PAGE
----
Gnarly Nails



Toenail fungus is not a pretty sight. Read on to find out how you got it--and how to avoid it

what is it? Docs refer to fungal infections of the toenails or fingernails as onychomycosis (OM), which is the most common nail disease in adults. OM includes three main classes of fungi (microscopic critters akin to mold and mildew that thrive in warm, moist environments, such as inside athletic shoes and communal showers): dermatophytes, yeasts, and nondermatophyte molds. When viewed under a microscope, dermatophytes--by far the most common cause of OM--resemble lovely, undulating seaweed, not the worms that 19th-century scientists thought they were.

As these fungi grow, they feed on keratin, the protein that makes up the hard surface of nails. Over time, the affected nails become thick, rough, and ghoulishly discolored (hues range from a milky white to yellow, green, and brown). In some instances, the edges of the nails crumble away, and the infected toes and/or fingers become painful and less dexterous, making it tough to do everyday things like type, walk, or stand on tiptoe.

who gets it? A better question might be, who doesn't? According to one estimate, one-fifth of the US population between ages 40 and 60 has OM. Plus, the incidence of nail fungus is steadily rising, thanks in large part to the aging population (the elderly and those in poor health often have lowered immunity and are unable to fight off infection) and other factors. Men are more prone to OM than women. Common risk factors include a weak immune system; a family history of the infection; a warm, sweat-inducing climate; regular exercise; communal bathing or showering; and tight footwear.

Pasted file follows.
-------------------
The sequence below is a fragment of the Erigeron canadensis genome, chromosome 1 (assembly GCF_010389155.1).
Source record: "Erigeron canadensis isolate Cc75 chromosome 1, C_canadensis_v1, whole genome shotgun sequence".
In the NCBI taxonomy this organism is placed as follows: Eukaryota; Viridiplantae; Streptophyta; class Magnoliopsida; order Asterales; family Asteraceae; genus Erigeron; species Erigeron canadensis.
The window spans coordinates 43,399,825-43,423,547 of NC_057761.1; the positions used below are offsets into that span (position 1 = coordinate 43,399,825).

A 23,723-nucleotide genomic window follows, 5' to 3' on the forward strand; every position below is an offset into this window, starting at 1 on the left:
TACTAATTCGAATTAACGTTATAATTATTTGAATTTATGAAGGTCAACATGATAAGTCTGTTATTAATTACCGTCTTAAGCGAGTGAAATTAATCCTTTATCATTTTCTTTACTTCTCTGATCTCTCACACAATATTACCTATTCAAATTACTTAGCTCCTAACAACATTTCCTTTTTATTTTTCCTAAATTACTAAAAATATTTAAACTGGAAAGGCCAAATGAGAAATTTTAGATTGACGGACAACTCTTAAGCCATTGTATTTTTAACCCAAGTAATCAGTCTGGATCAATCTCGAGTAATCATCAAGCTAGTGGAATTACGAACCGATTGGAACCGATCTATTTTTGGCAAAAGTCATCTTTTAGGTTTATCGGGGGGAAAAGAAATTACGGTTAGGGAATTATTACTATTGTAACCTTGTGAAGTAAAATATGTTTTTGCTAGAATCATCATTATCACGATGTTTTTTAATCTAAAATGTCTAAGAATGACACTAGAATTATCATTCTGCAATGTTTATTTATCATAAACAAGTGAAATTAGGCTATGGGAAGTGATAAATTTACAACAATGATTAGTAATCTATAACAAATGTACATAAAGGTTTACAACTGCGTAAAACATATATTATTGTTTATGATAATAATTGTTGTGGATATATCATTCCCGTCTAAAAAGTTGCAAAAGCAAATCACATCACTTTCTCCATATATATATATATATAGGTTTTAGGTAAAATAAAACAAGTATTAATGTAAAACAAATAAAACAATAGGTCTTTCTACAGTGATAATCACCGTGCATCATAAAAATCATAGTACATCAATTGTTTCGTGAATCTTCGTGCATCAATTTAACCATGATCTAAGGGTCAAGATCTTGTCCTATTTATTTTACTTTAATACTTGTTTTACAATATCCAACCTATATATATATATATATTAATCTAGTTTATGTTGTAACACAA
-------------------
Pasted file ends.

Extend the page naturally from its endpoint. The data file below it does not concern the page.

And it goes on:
what can I do?

See your doctor today to discuss treatment. OM rarely goes away on its own. Once it's in, it's in. To prevent OM, try these four fungi-fighting tips:

• Invest in high-tech socks Synthetic socks that wick away moisture keep your feet drier than cotton or wool socks--and less inviting to fungi. They look like sports socks, so slip them under your regular socks when you're not wearing athletic shoes.

• Don gloves when you're on dish duty Rubber gloves will protect your hands from overexposure to water. Turn them inside out to dry between uses.

• Slip a pair of flip-flops into your gym bag And wear them, without fail, in the locker room, in the communal shower, and on the deck of any public swimming pool.

• Resist picking Pulling at the skin around your nails or cutting deeply into the corners of your nails while you're trimming them can allow fungi easy access--which is the last thing you want.

fast fungus fact

The nails of your big toes are those most likely to develop a fungus, perhaps because they're constantly rubbing against the inside of your shoes. The friction creates the warm, moist environment fungi love.
file this way

When American Idol judge Paula Abdul contracted a serious infection from a professional manicure 2 years ago, Simon Cowell was the least of her irritants. To make sure your nails get the safest treatment at the salon, Mayo Clinic experts suggest that you:

• Check before you sit Before settling into the chair, be sure to ask your manicurist or pedicurist if the salon sterilizes its instruments (the most effective way is to heat them in an autoclave). Or, better yet, bring your own.

• Nix artificial nails They can trap unwanted moisture and worsen an infection that's already taken hold.
diabetic? don't ignore nail fungus

For people with diabetes, nail fungus isn't just unsightly--it's a serious health concern. Diabetics are prone to nerve damage (called neuropathy) in their feet, which can reduce their ability to feel pain and make them slow to care for foot injuries. An open wound adjacent to an OM-infested nail can encourage the fungus to spread and cause serious infection. If you're diabetic, see your doctor today if one or more of your nails is thickened; brittle, crumbly, or ragged; distorted in shape; flat or dull; or yellow, green, brown, or black in color.


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